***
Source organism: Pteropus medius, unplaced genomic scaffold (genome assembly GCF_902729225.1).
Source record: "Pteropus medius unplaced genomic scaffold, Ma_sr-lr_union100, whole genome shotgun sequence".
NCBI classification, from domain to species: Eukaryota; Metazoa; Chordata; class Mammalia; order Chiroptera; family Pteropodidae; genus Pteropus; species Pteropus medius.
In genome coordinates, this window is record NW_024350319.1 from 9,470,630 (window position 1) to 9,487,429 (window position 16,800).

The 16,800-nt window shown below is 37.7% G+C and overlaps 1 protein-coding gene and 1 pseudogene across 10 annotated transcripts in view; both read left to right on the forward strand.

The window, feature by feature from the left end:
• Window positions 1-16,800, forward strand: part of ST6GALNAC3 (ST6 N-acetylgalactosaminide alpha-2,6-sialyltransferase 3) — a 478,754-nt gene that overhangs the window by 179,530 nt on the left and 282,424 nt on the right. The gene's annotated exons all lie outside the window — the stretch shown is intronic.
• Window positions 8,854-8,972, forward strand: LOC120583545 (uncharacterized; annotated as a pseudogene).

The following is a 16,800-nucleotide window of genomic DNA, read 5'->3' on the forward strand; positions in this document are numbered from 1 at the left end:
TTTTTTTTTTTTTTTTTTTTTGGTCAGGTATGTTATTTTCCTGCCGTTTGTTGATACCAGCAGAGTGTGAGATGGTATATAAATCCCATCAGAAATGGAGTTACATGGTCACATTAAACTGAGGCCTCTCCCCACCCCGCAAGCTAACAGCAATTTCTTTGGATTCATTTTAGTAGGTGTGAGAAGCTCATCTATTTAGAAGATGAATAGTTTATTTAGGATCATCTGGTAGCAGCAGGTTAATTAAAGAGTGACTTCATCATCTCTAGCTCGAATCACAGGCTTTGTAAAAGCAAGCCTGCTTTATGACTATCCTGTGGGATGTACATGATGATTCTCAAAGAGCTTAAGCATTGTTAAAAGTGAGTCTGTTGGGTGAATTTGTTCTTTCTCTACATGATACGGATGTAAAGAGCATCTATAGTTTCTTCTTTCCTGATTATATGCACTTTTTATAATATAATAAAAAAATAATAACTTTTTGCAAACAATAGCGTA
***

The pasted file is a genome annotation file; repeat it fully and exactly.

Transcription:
Source organism: Pteropus medius, unplaced genomic scaffold (genome assembly GCF_902729225.1).
Source record: "Pteropus medius unplaced genomic scaffold, Ma_sr-lr_union100, whole genome shotgun sequence".
NCBI classification, from domain to species: Eukaryota; Metazoa; Chordata; class Mammalia; order Chiroptera; family Pteropodidae; genus Pteropus; species Pteropus medius.
In genome coordinates, this window is record NW_024350319.1 from 9,470,630 (window position 1) to 9,487,429 (window position 16,800).

The 16,800-nt window shown below is 37.7% G+C and overlaps 1 protein-coding gene and 1 pseudogene across 10 annotated transcripts in view; both read left to right on the forward strand.

The window, feature by feature from the left end:
• Window positions 1-16,800, forward strand: part of ST6GALNAC3 (ST6 N-acetylgalactosaminide alpha-2,6-sialyltransferase 3) — a 478,754-nt gene that overhangs the window by 179,530 nt on the left and 282,424 nt on the right. The gene's annotated exons all lie outside the window — the stretch shown is intronic.
• Window positions 8,854-8,972, forward strand: LOC120583545 (uncharacterized; annotated as a pseudogene).

The following is a 16,800-nucleotide window of genomic DNA, read 5'->3' on the forward strand; positions in this document are numbered from 1 at the left end:
TTTTTTTTTTTTTTTTTTTTTGGTCAGGTATGTTATTTTCCTGCCGTTTGTTGATACCAGCAGAGTGTGAGATGGTATATAAATCCCATCAGAAATGGAGTTACATGGTCACATTAAACTGAGGCCTCTCCCCACCCCGCAAGCTAACAGCAATTTCTTTGGATTCATTTTAGTAGGTGTGAGAAGCTCATCTATTTAGAAGATGAATAGTTTATTTAGGATCATCTGGTAGCAGCAGGTTAATTAAAGAGTGACTTCATCATCTCTAGCTCGAATCACAGGCTTTGTAAAAGCAAGCCTGCTTTATGACTATCCTGTGGGATGTACATGATGATTCTCAAAGAGCTTAAGCATTGTTAAAAGTGAGTCTGTTGGGTGAATTTGTTCTTTCTCTACATGATACGGATGTAAAGAGCATCTATAGTTTCTTCTTTCCTGATTATATGCACTTTTTATAATATAATAAAAAAATAATAACTTTTTGCAAACAATAGCGTA